Starting materials IIIb, IIIc and IIIe as mentioned above are described in U.S. application Ser. No. 118,050, filed Feb. 4, 1980 by Patchett et al., in accordance with the following Flow Sheet and preparative methods extracted therefrom. ##STR2##
(1) Hydrogenation at room temperature and one atmosphere over tris-(triphenylphosphine)chlororhodium in toluene.
(2) Hydrogenation at room temperature and one atmosphere over 5% palladium on calcium carbonate, in ethanol.
(3) Hydrogenation at room temperature and one atmosphere over platinum oxide in ethyl acetate.
A mixture of 50 mg (0.1236 mmol) of Compound IIIa and an equal molar amount (114.35 mg, 0.1236 mmol) of tris-(triphenylphosphine)chlororhodium in 10 ml of dry toluene was hydrogenated at room temperature for 6 days, with a total uptake of 14.6 ml of hydrogen. The mixture was evaporated in vacuo to dryness. The red residue was subjected to preparative thin layer chromatography on silver nitrate impregnated silica plates and was developed twice in 10% ethyl acetate-ether system. The yield of Compound IIIb was 22.3 mg.
Mass spectrum (M/e): 406 (m+); 304 (m-102); 286 (m-102-18).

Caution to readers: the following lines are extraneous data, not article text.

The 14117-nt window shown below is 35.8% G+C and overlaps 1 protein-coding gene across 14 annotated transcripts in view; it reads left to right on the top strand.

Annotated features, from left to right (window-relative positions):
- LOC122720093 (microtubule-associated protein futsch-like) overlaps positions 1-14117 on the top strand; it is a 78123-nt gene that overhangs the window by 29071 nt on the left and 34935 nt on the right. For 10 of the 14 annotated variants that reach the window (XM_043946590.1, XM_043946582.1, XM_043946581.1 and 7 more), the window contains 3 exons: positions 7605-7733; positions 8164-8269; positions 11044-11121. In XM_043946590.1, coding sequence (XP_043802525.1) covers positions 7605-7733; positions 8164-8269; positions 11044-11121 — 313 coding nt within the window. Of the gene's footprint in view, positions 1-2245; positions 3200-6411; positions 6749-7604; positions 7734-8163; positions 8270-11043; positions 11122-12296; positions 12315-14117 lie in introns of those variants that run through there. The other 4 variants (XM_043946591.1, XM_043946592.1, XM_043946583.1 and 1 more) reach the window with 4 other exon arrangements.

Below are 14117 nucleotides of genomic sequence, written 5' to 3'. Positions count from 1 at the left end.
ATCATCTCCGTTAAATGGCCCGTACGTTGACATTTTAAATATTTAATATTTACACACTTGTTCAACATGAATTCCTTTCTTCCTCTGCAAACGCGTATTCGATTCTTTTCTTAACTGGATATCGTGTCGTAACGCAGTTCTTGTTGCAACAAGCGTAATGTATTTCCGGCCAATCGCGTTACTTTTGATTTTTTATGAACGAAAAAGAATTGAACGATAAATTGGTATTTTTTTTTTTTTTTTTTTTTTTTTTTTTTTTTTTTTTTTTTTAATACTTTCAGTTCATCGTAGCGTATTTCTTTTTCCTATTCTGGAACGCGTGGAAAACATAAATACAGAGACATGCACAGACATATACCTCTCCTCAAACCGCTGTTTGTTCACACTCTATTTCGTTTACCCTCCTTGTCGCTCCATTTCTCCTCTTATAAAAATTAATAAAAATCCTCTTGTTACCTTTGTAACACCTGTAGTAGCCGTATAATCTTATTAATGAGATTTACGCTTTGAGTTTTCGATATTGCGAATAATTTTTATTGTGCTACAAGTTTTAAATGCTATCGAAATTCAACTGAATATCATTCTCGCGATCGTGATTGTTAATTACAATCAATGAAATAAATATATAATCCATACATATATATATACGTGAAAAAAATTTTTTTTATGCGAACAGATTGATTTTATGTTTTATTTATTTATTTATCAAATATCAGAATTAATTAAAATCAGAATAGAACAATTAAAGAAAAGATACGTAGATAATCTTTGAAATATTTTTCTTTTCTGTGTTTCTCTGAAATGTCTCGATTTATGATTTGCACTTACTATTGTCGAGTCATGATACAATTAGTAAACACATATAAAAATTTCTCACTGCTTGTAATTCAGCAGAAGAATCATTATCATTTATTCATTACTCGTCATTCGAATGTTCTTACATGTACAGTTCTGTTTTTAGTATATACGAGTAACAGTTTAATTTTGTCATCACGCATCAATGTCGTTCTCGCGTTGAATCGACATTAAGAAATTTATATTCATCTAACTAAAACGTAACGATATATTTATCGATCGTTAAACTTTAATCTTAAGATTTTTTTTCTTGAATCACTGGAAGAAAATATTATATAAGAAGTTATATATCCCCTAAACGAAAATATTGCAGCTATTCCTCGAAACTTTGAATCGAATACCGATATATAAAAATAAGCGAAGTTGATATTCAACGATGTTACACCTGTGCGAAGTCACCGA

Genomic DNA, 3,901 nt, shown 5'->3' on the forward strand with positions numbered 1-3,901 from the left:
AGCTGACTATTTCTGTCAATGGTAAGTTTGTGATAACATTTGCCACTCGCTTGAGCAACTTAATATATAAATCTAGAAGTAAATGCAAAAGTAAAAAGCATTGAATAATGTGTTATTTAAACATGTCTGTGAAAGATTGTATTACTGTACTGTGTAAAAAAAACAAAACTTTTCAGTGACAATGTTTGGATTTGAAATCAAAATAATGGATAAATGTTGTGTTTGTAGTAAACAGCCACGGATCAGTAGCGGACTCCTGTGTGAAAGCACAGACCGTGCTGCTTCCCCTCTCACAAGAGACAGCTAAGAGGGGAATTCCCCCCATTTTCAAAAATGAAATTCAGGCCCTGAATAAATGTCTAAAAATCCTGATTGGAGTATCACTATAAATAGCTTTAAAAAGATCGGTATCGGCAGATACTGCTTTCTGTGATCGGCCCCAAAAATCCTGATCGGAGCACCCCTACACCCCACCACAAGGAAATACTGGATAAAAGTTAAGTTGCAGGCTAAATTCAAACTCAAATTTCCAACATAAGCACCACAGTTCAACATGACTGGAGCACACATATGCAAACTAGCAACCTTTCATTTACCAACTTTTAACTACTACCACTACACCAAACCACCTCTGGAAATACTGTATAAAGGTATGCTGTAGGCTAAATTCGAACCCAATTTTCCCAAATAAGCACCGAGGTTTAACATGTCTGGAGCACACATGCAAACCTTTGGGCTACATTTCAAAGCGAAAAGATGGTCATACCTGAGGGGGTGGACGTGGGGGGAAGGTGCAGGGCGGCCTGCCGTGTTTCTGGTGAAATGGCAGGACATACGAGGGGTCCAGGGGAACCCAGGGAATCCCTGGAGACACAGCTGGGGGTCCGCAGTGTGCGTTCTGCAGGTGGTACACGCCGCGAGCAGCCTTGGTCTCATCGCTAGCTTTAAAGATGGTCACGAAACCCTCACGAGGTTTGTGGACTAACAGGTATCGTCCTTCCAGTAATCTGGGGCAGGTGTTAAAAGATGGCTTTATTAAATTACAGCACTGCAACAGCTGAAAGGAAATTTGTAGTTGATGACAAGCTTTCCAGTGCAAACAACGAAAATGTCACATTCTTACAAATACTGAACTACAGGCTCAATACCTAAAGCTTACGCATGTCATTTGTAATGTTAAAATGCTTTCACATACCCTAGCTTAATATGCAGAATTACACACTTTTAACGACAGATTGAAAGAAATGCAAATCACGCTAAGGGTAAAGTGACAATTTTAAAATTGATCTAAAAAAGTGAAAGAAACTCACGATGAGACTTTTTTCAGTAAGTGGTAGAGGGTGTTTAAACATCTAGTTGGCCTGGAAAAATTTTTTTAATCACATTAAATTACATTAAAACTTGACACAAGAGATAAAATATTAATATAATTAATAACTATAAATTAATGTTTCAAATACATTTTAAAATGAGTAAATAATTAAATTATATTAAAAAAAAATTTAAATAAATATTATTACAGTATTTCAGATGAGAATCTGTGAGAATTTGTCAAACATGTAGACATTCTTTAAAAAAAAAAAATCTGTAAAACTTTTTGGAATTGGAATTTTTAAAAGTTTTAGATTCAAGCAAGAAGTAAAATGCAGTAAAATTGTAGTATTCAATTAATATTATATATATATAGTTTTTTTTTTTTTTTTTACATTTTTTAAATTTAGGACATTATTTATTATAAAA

nmr (CDCl3, 300 MHz): δ4.37 (m,1H); 4.60 (m,1H); 5.34 (d of t, J=2.5 Hz, 1H); 5.41 (m,1H).
A solution of 80.91 mg (0.2 mmol) of Compound IIIa in 10 ml of absolute ethanol, in the presence of an equal weight of 5% Pd on CaCO3 was hydrogenated at 1 atmosphere until an uptake of one mole equivalent of hydrogen was observed. The catalyst was then removed by filtration and the filtrate was evaporated to dryness (81 mg). After a purification by preparative thin-layer chromatography to remove a small amount of by-product tetrahydro compound, 72 mg of the 1,4 reduction product IIIc was isolated.
Mass Spectrum (M/e): 406 (m+); 304 (m-102); 286 (304-H2 O).
nmr (CDCl3, 300 MHz): δ4.38 (m,1H9; 4.64 (m,1H); 5.28 (d of t, J=3.5 Hz, 1H); 5.48 (m,1H).
A solution of 80.91 mg (0.2 mmol) of Compound IIIa in 10 ml of ethyl acetate was hydrogenated in the presence of an equal weight of platinum oxide at one atmosphere. An exact 2 mole equivalent of hydrogen was consumed within 1 hour. The catalyst was removed by filtration and the filtrate was concentrated to dryness to give an oil. The cis and trans isomers were separated by preparative thin-layer chromatography on silica gel plates (10% ethyl acetate-ether system, bands detected by water spray). The trans isomer IIIe appears as the more polar spot, compared to the cis isomer, and 60 mg was isolated.